Curbside or informal consultations between clinicians regarding patient care occur frequently in clinical practice. Evaluation of curbside consultation (CC) among nurse practitioners (NPs) is limited.
To develop an understanding of NP perceptions of the CC process.
A qualitative descriptive design was used to assess the context of CCs among NPs. Inductive content analysis was conducted, and Atlas.ti was used to organize the data.
Purposive sampling was used to recruit 20 NPs within primary care and specialty settings.
Themes describing CC included the description of the CC process, advantages and disadvantages, documentation, legal liability, unspoken rules, and patient-centered engagement. There was a lack of consensus on the boundaries of the CC definition including difficulty in distinguishing a CC from a formal consultation. Generally, the NP acknowledges limitations and views the CC favorably as a helpful tool for receiving practical feedback and expanding learning, collegiality, and collaboration.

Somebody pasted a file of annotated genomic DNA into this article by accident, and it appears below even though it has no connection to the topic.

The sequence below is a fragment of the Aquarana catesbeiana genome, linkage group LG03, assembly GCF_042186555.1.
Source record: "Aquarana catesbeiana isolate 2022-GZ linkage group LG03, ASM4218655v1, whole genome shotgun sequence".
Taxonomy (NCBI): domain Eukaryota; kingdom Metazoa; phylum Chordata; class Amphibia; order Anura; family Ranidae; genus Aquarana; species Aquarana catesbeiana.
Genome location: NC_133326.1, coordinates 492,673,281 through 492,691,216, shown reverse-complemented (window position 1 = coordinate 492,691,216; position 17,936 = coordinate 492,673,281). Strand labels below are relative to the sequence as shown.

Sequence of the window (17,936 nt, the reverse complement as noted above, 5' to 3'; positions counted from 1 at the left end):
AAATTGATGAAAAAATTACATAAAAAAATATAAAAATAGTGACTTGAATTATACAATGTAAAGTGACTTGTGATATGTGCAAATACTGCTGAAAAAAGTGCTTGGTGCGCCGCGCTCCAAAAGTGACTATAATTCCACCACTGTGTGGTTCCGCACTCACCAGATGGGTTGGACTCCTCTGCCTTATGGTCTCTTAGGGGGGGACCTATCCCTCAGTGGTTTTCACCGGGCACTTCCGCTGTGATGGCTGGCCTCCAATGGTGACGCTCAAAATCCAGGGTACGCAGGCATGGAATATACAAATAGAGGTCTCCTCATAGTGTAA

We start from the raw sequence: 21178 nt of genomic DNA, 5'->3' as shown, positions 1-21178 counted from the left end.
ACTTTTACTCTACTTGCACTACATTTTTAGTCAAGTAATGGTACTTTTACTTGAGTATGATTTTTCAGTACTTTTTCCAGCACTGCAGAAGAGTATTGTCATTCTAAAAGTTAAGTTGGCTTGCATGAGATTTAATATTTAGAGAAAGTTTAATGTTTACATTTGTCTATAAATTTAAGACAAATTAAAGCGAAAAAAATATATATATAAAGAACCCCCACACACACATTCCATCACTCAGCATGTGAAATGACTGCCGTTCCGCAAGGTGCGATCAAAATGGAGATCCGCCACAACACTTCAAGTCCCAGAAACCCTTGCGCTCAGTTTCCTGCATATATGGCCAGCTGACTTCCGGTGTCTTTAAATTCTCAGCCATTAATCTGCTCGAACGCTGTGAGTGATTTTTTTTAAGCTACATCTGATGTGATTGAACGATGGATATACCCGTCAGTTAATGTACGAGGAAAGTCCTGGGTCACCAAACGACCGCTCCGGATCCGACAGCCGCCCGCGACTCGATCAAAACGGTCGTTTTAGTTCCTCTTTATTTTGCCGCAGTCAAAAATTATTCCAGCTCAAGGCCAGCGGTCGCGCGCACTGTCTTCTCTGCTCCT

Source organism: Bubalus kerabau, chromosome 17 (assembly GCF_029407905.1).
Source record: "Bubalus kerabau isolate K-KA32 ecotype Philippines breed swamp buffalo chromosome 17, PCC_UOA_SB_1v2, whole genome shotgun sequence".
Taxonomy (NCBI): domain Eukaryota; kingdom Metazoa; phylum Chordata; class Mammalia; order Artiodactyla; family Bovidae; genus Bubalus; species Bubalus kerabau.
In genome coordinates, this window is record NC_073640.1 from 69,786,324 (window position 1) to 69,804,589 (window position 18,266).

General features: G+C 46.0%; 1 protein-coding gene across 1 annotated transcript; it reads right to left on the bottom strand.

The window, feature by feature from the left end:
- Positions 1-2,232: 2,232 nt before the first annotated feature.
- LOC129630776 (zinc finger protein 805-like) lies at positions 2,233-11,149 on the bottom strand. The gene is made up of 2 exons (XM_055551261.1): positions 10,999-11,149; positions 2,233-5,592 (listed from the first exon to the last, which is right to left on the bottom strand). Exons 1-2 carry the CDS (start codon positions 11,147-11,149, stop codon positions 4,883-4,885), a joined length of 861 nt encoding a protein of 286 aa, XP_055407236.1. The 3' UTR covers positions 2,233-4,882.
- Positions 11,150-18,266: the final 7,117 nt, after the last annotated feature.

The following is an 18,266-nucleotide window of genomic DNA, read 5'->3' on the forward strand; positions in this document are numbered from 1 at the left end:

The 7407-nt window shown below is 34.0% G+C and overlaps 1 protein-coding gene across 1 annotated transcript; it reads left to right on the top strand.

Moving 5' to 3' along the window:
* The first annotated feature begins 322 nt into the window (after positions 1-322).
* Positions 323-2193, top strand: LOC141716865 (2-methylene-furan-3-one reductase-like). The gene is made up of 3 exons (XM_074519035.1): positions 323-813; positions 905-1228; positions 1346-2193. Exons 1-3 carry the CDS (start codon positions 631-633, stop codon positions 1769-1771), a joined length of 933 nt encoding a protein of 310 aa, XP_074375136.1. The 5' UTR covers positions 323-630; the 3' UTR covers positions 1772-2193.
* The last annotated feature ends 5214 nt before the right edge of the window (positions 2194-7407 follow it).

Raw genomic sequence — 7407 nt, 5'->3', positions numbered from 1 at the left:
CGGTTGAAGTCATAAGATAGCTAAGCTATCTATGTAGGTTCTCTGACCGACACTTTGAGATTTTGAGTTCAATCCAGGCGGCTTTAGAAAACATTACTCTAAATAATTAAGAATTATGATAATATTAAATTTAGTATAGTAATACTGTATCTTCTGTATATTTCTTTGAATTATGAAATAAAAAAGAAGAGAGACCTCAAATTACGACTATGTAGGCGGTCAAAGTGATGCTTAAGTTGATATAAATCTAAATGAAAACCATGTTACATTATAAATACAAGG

Implications for practice:
Findings provide insight regarding the common practice of CC in management of patients at the point of care, what it means to the NP, and a description of the breadth of the CC use. Given its potentially substantial impact on patient care, further assessment of the context of CC among NPs is obligatory.